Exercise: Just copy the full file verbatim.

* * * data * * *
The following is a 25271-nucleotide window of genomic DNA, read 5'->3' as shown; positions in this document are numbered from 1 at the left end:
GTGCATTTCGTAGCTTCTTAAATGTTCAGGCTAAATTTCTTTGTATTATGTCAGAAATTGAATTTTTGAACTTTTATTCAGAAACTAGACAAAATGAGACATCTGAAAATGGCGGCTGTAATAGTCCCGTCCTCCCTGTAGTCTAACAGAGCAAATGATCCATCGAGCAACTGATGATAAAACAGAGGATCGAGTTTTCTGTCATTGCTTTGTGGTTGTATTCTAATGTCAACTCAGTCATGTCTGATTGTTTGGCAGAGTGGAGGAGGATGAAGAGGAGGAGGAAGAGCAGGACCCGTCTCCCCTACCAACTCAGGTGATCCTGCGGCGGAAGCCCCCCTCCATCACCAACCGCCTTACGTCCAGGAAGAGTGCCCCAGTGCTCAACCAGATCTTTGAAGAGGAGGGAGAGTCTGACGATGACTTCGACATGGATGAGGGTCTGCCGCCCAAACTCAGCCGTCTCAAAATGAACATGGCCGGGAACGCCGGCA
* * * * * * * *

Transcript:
The following is a 25271-nucleotide window of genomic DNA, read 5'->3' as shown; positions in this document are numbered from 1 at the left end:
GTGCATTTCGTAGCTTCTTAAATGTTCAGGCTAAATTTCTTTGTATTATGTCAGAAATTGAATTTTTGAACTTTTATTCAGAAACTAGACAAAATGAGACATCTGAAAATGGCGGCTGTAATAGTCCCGTCCTCCCTGTAGTCTAACAGAGCAAATGATCCATCGAGCAACTGATGATAAAACAGAGGATCGAGTTTTCTGTCATTGCTTTGTGGTTGTATTCTAATGTCAACTCAGTCATGTCTGATTGTTTGGCAGAGTGGAGGAGGATGAAGAGGAGGAGGAAGAGCAGGACCCGTCTCCCCTACCAACTCAGGTGATCCTGCGGCGGAAGCCCCCCTCCATCACCAACCGCCTTACGTCCAGGAAGAGTGCCCCAGTGCTCAACCAGATCTTTGAAGAGGAGGGAGAGTCTGACGATGACTTCGACATGGATGAGGGTCTGCCGCCCAAACTCAGCCGTCTCAAAATGAACATGGCCGGGAACGCCGGCA